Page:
I'm not a Mike Leigh fan. Tangentially descended from the Cassavetes line of filmmakers, Leigh brings that unique brand of quirky humor and working-class angst to the classic style of amorphous plots, semi-improvised dialog, and an emphasis on human interaction over story action. Whether or not you like his films will most likely depend on how much you like his style, because the movies don't offer many other ways into the story.
Given, this can be said of many of the greatest directors ever, most notably Yasujiro Ozu. My recently discovered love of Ozu is a big reason why I'll keep giving Leigh a try. But another big reason is that there are moments in all of his films - and I've seen nearly all of them since this one, his breakthrough work - where sunlight breaks through and his characters are exposed in all their messy beauty. In Life Is Sweet, it happens near the end of the film, when the mother has finally had enough of her troubled daughter's empty life. Their exchange is so honest and heartbreaking that it's instantly recognizable to any parent or child, regardless of how different it is from your own situation.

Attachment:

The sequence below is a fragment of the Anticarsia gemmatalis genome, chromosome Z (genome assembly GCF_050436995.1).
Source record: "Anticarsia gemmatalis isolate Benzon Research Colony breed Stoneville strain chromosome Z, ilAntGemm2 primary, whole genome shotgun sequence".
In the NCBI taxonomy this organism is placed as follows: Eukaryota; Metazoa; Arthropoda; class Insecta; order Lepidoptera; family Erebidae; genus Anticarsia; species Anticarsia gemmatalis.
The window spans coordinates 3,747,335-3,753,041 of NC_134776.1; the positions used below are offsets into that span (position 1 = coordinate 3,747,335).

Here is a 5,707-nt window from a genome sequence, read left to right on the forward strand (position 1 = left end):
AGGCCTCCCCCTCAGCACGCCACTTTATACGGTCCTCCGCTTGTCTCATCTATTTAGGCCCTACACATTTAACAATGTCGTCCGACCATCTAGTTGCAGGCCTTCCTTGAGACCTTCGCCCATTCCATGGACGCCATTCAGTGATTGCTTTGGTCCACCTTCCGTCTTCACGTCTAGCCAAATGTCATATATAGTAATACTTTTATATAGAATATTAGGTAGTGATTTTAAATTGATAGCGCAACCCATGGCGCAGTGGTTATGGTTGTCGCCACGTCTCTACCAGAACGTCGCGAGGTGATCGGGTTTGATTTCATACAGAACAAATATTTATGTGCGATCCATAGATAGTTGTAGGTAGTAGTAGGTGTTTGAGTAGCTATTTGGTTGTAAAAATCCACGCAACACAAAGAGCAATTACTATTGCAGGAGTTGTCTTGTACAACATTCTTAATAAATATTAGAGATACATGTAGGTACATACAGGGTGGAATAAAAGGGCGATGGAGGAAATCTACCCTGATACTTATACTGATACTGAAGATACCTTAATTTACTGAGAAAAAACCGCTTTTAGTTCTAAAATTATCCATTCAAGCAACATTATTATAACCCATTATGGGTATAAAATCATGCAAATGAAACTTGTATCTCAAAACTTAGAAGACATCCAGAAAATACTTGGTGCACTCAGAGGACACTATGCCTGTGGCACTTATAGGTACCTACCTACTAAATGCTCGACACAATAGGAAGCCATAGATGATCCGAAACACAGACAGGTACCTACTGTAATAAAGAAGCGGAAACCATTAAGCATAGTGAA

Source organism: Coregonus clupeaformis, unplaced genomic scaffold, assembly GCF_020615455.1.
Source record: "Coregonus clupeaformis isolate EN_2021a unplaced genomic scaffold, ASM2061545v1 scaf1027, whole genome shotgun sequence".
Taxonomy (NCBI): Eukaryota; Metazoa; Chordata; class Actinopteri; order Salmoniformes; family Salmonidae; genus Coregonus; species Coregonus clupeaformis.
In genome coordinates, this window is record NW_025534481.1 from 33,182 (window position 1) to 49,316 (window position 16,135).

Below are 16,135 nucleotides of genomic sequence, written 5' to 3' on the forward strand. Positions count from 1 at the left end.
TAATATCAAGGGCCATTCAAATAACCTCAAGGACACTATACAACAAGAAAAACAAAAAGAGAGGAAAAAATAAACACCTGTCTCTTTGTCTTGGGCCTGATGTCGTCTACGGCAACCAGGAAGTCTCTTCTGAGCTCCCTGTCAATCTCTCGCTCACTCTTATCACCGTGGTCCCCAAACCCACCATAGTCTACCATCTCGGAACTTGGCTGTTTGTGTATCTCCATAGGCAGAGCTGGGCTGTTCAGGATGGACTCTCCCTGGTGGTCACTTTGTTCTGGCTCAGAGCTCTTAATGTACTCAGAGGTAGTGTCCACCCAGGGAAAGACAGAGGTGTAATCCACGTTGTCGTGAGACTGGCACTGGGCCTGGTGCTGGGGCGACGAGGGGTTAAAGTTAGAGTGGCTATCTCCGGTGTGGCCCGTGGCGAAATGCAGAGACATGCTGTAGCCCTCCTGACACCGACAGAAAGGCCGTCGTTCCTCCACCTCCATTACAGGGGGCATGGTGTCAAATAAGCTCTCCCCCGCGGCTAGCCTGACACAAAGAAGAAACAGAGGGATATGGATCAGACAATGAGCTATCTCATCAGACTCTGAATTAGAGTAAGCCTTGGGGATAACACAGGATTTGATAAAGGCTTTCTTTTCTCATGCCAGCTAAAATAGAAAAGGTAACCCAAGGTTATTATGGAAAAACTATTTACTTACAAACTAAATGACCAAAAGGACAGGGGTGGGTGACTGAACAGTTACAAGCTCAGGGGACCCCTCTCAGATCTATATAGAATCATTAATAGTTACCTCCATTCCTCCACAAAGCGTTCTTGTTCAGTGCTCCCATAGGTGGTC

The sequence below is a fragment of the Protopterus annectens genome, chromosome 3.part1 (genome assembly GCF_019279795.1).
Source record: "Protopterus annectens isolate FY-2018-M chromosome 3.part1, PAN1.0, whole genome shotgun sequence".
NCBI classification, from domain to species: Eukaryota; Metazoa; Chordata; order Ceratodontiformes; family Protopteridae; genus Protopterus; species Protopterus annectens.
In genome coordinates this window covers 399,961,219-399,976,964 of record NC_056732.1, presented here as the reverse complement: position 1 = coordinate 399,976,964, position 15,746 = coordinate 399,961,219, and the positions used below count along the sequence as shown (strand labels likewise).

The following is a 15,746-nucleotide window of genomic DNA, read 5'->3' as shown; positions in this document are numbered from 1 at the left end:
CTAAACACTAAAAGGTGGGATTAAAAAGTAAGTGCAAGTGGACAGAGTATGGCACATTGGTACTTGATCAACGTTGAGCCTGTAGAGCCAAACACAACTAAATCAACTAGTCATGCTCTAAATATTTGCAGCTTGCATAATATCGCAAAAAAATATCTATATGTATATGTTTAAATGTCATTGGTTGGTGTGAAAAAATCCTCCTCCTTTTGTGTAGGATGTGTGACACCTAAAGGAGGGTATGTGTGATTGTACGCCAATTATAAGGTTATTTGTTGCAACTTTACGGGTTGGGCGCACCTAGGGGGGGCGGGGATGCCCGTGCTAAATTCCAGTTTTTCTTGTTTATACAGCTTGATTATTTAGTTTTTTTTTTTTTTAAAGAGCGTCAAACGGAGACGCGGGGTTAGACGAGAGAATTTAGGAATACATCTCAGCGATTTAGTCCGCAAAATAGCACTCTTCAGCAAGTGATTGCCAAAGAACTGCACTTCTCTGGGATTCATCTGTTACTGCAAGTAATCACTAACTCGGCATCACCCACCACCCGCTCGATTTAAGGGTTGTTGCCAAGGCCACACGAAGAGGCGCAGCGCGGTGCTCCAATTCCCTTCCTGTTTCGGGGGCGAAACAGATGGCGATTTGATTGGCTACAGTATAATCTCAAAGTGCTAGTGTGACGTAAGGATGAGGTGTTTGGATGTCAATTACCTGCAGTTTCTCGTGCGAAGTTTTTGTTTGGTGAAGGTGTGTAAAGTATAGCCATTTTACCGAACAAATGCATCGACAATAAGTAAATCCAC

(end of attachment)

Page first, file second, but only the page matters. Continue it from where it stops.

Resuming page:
That's where Leigh shines, finding the parallel humanity regardless of his subject matter. Still, his movies are so intentionally messy and small that I have a hard time sticking with them through their running times. Life Is Sweet is a really good movie, but it's not the kind of movie that gets me excited.